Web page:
Reid has helped rake out grass fires, respond to medical calls and worked hours on dispatch to help out when needed. The same desire to be outside remains with him. 

“I love being outside. I’m not an inside person. I like to be out doing,” Reid said. “I have worked with the public all of these years. It is a challenging job but you can see what you have accomplished. Helping people and making a difference in people’s lives. You are there in their time of need. My kids have seen this side and they understand you are supposed to help people.” 

One common goal

The role of the EMA director is multifaceted. Reid is more than a weatherman, the EMA deals with hazmat, he is the liaison to law enforcement for any assets they do not have. He serves as the fire coordinator for Lincoln County and Brookhaven fire departments. 

The EMA helps all first responders with access to equipment and assets they do not have.They do damage assessments following storms and work on emergency planning and a community healthcare coalition. 

“You never know what is coming next. It is always something different,” Reid said. 

Reid said one of his goals is to get everyone working together and on the same page. E911 dispatch was centralized to help everyone work together.

The close collaboration of city and county emergency responders have been put to the test with two of Brookhaven’s biggest fires in recent history. The fire which destroyed the Brookhaven Apartments and killed two residents and the Stahl-Urban Fire. 

Stahl-Urban required full cooperation of law enforcement directing traffic, EMS crews providing medical care and firmen working together. While Brookhaven Fire Department worked to fight the blaze in Stahl-Urban, Volunteer Fire Departments pumped water and fought small spot fires started by embers including a fire on Rex Lumber’s property by the pellet mill. The Mississippi Forestry Commission was called in to assist with it.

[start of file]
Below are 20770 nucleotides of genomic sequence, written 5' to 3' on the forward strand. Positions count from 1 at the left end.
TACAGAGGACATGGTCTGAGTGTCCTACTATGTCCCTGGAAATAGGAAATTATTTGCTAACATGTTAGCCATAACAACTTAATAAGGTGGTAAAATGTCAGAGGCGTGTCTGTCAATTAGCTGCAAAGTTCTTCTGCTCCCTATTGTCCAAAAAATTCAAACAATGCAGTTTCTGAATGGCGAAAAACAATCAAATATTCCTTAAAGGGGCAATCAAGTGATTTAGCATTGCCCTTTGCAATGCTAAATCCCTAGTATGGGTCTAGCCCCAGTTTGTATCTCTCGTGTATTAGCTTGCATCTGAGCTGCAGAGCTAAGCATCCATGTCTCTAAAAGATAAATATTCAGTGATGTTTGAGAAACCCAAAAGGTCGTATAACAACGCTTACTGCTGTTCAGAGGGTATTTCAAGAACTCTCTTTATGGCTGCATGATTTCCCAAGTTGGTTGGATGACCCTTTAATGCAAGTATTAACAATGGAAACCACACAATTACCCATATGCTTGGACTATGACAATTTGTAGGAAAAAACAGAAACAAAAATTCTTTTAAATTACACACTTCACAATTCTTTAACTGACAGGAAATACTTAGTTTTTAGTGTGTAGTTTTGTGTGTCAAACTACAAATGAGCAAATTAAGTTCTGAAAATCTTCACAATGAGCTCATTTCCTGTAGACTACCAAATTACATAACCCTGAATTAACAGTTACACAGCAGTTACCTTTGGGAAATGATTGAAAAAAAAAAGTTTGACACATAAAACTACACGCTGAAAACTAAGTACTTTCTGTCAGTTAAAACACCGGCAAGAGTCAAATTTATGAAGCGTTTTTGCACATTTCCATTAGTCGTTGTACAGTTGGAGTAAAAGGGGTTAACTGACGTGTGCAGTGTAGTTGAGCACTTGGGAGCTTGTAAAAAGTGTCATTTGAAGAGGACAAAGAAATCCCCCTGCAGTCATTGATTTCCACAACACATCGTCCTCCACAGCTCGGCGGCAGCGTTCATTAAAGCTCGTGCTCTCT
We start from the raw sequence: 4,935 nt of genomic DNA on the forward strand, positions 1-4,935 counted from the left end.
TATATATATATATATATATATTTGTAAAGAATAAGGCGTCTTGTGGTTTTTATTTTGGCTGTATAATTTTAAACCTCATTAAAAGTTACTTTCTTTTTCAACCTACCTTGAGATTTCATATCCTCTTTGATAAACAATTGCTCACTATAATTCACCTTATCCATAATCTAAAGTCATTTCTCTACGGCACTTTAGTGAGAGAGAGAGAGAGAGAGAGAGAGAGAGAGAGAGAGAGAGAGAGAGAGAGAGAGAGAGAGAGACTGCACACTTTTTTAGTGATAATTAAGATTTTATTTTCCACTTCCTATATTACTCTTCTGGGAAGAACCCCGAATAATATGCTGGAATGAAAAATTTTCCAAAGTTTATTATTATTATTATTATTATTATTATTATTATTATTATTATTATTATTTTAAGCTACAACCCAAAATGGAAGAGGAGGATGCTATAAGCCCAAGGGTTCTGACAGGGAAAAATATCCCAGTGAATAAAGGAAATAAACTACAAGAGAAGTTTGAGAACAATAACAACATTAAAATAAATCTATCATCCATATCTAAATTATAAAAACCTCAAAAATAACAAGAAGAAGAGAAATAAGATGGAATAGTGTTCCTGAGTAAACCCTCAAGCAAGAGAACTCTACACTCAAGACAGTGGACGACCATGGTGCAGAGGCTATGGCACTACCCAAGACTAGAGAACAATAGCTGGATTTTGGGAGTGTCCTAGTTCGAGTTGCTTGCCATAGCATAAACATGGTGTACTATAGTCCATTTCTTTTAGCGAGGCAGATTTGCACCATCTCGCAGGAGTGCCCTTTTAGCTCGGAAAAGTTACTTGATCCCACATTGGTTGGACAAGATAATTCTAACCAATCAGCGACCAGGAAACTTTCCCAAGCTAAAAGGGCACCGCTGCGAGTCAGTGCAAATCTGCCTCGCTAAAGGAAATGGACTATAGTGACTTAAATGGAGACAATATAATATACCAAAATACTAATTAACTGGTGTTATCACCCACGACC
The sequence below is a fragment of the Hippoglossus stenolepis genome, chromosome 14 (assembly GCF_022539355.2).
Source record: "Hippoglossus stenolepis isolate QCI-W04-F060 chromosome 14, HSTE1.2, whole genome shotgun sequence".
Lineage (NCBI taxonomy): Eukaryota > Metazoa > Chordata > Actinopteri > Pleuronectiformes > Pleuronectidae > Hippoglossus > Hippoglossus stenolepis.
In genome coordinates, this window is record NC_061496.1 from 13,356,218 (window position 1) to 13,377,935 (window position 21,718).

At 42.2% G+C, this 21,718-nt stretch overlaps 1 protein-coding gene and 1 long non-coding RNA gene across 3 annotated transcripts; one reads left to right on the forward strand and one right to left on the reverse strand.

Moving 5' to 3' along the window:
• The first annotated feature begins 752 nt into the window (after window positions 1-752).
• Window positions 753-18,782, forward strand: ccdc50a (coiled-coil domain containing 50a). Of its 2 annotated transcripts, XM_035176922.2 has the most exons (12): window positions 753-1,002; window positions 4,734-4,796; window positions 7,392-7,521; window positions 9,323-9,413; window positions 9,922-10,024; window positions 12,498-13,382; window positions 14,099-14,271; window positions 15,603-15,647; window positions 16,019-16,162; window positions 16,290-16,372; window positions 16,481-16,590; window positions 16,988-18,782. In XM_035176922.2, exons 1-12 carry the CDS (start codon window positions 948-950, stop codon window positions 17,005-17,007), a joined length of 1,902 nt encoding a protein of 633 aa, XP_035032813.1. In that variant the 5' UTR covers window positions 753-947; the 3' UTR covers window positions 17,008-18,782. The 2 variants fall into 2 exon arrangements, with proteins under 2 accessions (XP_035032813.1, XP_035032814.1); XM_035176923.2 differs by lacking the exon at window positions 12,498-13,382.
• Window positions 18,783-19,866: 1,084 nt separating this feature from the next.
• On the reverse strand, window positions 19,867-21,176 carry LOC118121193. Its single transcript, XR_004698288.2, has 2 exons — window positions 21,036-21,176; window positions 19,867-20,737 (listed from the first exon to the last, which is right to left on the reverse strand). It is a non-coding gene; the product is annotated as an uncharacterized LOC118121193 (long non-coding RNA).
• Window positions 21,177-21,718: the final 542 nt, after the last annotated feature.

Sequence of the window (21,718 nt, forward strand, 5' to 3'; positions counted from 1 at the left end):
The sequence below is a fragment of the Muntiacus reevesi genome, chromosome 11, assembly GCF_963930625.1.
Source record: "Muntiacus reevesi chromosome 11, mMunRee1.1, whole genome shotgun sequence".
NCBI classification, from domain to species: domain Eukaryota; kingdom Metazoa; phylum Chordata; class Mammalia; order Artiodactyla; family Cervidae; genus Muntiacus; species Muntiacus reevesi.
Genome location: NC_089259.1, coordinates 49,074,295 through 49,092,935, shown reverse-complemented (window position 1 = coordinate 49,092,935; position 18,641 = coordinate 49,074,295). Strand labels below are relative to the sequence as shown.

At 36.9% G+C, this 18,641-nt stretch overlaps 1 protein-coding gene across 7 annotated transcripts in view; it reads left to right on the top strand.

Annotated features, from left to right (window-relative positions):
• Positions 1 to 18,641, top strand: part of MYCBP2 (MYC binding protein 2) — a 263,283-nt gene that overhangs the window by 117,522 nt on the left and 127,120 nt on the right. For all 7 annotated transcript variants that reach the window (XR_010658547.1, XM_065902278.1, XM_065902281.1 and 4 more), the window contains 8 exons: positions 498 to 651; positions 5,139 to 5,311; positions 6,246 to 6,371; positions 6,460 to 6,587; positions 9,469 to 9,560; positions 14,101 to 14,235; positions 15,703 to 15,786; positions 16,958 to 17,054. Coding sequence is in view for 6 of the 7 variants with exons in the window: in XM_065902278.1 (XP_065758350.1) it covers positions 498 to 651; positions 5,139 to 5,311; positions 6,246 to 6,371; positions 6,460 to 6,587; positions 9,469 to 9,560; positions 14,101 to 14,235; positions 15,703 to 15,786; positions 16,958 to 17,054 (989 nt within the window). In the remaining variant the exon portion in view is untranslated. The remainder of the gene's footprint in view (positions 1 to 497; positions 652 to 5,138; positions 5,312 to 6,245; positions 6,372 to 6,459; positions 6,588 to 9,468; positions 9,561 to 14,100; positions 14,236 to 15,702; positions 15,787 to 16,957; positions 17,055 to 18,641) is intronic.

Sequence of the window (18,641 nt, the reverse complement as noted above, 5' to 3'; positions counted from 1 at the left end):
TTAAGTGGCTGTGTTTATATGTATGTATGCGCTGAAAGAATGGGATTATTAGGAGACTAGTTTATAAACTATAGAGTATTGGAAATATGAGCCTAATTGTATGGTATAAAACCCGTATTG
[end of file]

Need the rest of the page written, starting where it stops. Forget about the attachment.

Reid saw an unprecedented wildfire season. He kindly answered The Daily Leader’s, frequent question “Any grass fires?” Rain fortunately came and brought respite to Reid and volunteer firemen who had fought wildfires several times a week. 

“It is all about partnerships. We all have a common goal to get the job done,” Reid said. 

Family is a priority

Reid’s family is a priority. His wife is a teacher and they have four kids. He tries to spend quality time with his family. It is one way he deals with the stress of being a first responder. Reid has a garden at home which helps him relax. 

“We fish a lot, I spend a lot of time with my family. We try to do a lot of fishing together,” Reid said.